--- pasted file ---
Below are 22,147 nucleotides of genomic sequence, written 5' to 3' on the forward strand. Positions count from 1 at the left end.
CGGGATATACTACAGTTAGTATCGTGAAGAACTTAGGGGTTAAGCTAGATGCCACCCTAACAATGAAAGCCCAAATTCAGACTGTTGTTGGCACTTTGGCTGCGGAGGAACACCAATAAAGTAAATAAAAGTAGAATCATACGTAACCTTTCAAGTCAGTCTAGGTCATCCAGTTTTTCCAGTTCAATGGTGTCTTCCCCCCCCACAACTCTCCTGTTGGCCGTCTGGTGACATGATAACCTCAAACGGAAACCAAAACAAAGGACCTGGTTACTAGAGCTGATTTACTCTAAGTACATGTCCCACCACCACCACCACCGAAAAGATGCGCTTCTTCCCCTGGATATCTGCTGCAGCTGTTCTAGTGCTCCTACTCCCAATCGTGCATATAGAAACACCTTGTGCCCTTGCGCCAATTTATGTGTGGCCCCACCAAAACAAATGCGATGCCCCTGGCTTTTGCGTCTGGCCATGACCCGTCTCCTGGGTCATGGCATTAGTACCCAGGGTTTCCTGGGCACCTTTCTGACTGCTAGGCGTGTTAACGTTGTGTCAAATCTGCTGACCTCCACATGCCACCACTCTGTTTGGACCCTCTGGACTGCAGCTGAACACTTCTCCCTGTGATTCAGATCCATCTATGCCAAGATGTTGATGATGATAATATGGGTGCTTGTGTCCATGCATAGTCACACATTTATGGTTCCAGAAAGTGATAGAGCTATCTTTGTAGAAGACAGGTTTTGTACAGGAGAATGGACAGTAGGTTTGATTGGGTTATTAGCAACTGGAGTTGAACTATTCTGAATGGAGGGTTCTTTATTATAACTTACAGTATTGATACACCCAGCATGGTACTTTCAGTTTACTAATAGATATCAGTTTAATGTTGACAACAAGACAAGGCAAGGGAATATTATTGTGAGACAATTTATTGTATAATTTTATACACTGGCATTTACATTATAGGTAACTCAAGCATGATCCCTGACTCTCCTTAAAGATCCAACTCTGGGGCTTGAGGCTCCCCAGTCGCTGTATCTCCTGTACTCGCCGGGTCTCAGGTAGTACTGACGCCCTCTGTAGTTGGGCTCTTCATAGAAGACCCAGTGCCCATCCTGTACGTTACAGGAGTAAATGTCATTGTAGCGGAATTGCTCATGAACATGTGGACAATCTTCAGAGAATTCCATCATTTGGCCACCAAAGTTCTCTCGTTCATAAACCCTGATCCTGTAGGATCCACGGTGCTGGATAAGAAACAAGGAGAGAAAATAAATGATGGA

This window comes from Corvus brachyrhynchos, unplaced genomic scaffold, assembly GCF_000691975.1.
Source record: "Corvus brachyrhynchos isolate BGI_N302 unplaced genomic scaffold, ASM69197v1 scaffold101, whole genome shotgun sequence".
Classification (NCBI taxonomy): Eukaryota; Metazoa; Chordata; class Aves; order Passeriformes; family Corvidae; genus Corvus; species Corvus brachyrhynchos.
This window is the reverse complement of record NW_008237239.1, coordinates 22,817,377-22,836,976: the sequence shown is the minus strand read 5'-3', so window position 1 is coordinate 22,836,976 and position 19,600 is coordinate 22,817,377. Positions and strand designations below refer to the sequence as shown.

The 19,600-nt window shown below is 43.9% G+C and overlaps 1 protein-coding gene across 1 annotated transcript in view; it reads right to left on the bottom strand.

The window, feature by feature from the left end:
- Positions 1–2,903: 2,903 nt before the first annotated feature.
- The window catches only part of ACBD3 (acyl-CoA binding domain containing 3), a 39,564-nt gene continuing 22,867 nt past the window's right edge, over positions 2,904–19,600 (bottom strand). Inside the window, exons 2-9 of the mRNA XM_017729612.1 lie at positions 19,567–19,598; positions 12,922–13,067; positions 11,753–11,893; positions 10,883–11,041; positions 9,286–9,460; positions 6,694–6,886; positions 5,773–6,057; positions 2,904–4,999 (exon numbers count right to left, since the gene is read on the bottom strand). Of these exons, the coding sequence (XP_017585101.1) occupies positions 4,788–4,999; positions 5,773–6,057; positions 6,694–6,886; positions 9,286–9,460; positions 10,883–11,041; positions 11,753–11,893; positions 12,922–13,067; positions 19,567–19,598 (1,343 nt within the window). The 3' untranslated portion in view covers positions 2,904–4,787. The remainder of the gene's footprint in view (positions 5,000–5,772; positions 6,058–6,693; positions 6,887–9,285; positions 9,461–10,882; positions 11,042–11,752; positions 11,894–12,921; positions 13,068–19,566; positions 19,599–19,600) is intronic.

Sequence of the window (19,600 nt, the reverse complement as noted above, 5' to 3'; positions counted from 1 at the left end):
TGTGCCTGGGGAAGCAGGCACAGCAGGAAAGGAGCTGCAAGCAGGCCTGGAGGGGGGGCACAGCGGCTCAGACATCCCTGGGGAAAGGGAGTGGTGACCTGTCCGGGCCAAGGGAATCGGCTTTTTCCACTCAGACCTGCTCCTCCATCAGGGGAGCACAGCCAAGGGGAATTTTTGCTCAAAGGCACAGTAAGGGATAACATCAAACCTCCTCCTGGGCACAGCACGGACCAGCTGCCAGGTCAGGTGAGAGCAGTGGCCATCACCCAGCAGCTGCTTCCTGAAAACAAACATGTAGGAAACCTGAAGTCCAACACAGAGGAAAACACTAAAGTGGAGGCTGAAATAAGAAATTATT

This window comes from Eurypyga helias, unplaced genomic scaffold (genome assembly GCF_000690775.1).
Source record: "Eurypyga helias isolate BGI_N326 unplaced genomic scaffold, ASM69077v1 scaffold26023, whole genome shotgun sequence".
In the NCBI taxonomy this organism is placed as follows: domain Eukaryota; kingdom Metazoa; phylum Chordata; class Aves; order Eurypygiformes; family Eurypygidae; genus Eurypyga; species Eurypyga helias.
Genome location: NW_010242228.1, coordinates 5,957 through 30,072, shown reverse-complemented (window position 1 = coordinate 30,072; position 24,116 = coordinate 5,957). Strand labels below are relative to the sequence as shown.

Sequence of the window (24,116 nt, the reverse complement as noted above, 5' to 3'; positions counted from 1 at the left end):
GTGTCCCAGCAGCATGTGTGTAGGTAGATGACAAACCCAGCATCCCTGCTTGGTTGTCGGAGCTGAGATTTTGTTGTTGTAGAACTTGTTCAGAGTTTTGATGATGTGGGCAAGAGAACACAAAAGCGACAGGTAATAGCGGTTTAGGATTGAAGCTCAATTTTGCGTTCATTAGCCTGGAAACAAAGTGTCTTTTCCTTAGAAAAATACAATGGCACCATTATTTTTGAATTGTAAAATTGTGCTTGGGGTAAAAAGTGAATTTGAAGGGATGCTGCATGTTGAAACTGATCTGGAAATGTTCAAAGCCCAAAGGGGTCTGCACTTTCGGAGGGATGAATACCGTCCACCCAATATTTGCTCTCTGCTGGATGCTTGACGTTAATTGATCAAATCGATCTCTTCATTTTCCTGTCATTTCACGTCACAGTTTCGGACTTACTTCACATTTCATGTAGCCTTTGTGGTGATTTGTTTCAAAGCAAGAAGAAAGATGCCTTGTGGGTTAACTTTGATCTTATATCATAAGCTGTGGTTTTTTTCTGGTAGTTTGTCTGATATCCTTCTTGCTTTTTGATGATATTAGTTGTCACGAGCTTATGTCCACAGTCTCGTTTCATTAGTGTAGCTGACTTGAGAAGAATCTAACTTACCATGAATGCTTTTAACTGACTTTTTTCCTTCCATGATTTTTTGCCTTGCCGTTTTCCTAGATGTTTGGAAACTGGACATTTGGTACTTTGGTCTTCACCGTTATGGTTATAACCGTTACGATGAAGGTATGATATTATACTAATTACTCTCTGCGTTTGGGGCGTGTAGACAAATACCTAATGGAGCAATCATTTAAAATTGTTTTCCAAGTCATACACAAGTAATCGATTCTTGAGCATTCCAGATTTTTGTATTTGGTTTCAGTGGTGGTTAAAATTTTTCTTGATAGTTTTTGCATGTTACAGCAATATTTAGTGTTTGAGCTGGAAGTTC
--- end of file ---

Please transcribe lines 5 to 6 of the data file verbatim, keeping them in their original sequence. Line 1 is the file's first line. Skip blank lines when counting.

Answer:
Classification (NCBI taxonomy): Eukaryota; Metazoa; Chordata; class Aves; order Passeriformes; family Corvidae; genus Corvus; species Corvus brachyrhynchos.
This window is the reverse complement of record NW_008237239.1, coordinates 22,817,377-22,836,976: the sequence shown is the minus strand read 5'-3', so window position 1 is coordinate 22,836,976 and position 19,600 is coordinate 22,817,377. Positions and strand designations below refer to the sequence as shown.